You’ve made it!
The goals you’ve worked so hard to achieve are finally right there within reach, pop the champagne. Perhaps you’ve already achieved your goals, perhaps you’re just sticking with the routine out of habit, which is also cause for celebration. Regardless, you’ve reached a point where those long hours have paid off. Consistent aches and pains have finally become hard earned and well deserved gains. Great work.
The question now is what comes next?
Whether you intend to lose weight, tone up or build muscular strength, you’ll eventually be in a position where those original results are now reality. Once that mountain is climbed and overcome, you may find yourself in another difficult position. No longer the newbie, it’s time to consider how you’ll stick to your fitness journey. It’s time to consider what lies beyond that mountain.
First of all, it’s important to address that you are in a different place from a new beginner, as such trying to continue with the same goal(s) will now limit you in a different way.
While starting goals are immensely important for the beginning of a fitness journey, they’re not designed to be sustained and unchanged throughout. Consider your working life. While base goals are important when you first start, your growth will depend on your ability to meet bigger challenges. As you overcome obstacles, you’ll become more capable, and the same is true for your fitness.
It is time then to set new targets, find new motivations, and ultimately, meet the demands of the new you.
As a suggestion, it may be helpful to break down your original goal and make specific notes on what you could develop. Were you looking to lose weight? At the time, you may not have really thought about why that might’ve been, but when you question what provoked the initial motivation you’ll find more specific reasons. Was it to look a certain way? To feel more energised? To reduce physical pain? These may help mark ways to move forward with your new motivations and encourage you to not just stick to, but actively evolve your workout.
Accountability is key
Second, but no less important, you must attempt to maintain the discipline, commitment and consistency of your routine.
A big risk at this point in your journey will simply be falling out of routine and once a habit is lost it is so much harder to start back up again. Think about how difficult it may have been going to the gym for the first time, the fear and potential embarrassment.
Those feelings are only amplified after a break and can be paired with much more negative feelings of shame and guilt. The best thing to do is avoid the break entirely (or as best as you can). While work and kids and life gets in the way, your fitness and your health must still remain a priority.
Some helpful tactics for holding yourself accountable and keeping on track are:
- Positive reinforcement. - Remember the little achievements count! So make sure to reward and encourage yourself, be your own little cheerleader, or if you’re struggling…
- Bring a Buddy! - With a friend there it’s not just you you’ve got to worry about. You’ll both cheer each other on and if you’ve set a time to be there, you don’t want to let down the team by missing out (p.s. If you need a bit more encouragement, referring a friend now gets you both a gift on us, pretty neat).
Setting a schedule and sticking to it is not the easiest task in the world. Surprises pop up and get in the way far too easily but, a general plan of action provides a kind of ‘to do’ list which means things don't get lost in the mix. How many times have you got to the end of the day and remembered… Oh! I meant to do that thing today. I guess it can wait until tomorrow. But then by tomorrow you’ve got 10 other things to do and - oops, there’s another day gone - and another… and…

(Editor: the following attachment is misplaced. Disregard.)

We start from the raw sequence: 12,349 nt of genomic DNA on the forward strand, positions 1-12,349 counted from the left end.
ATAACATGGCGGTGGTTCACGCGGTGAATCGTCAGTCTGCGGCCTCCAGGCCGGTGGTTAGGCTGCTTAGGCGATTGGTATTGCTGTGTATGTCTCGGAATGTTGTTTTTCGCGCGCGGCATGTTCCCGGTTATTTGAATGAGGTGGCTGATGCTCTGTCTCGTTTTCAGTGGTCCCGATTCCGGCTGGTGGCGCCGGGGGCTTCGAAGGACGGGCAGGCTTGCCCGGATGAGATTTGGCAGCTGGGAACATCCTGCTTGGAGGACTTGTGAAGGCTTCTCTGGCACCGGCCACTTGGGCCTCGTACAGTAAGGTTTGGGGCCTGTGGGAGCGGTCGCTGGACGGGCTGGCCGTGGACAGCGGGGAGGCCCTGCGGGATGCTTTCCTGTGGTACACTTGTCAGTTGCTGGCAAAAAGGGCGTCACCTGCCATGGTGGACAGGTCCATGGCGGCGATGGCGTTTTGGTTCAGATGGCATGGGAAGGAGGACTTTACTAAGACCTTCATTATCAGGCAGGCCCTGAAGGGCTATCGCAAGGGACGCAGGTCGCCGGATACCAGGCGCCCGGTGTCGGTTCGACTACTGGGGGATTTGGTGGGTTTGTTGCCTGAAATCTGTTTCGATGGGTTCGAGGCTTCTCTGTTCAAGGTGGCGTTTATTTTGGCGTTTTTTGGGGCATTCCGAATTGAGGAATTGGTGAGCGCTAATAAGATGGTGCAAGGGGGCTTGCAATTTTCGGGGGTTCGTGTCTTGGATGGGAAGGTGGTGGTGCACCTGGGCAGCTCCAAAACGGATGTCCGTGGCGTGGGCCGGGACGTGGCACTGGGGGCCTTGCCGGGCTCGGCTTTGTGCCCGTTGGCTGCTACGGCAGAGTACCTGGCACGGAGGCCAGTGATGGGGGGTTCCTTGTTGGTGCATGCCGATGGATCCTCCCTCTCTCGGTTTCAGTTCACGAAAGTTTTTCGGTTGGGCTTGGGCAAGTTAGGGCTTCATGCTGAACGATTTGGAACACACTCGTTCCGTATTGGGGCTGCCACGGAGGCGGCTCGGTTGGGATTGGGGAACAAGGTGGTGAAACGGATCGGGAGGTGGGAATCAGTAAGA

If you’re able to keep up the same routine as you did at the start of your fitness journey, great! But the likelihood is things may have to change slightly. That’s not a problem, it just means it’s time to set up a new routine. Maybe you could join a new class, or fit in 30 minutes during your break, or start the day with a session. Whatever works but remember to be specific. What would your individually led workout look like? What sets will you be doing? The idea is that planning ahead gives us tasks to tick off (a mini reward in itself) so you wont end up constantly feeling like you’re having to catch up.
Additionally, make sure to factor in rest and recovery too. Overworking yourself won't help you in the long run. If you need any specific advice in terms of continuing fitness in your day to day life, it could be worth considering a Personal Trainer. Someone who can provide you progressive advice within a session and also help construct a maintainable routine.
Find The Fun
Since you’re no longer a fresh starter, you may have partly lost the initial excitement of joining a gym and learning what everything is. In other words, your energy, like that of the very first gym set, is no longer fresh out of the bag. It’s time to revitalise that excitement then, mix up the old and get looking toward the new.
The general recommendation is to change up your exercise routine every three to four weeks. The easiest way to do this is by trying something new like an unfamiliar machine, exercise or class like Sh'Bam, BodyJam, or The Trip.
The best thing about classes is that they have both a physical and social benefit, they’re great for broadening your workout as well as meeting other fitness fanatics. Not only will you have the class to spice up your usual session, you’ll avoid the isolation of a solo fitness journey. It’s not just you anymore, you’ll meet a whole group able to discuss alternative routines and exercises with you. So steal each other's moves, have some friendly competition, and push and support each other.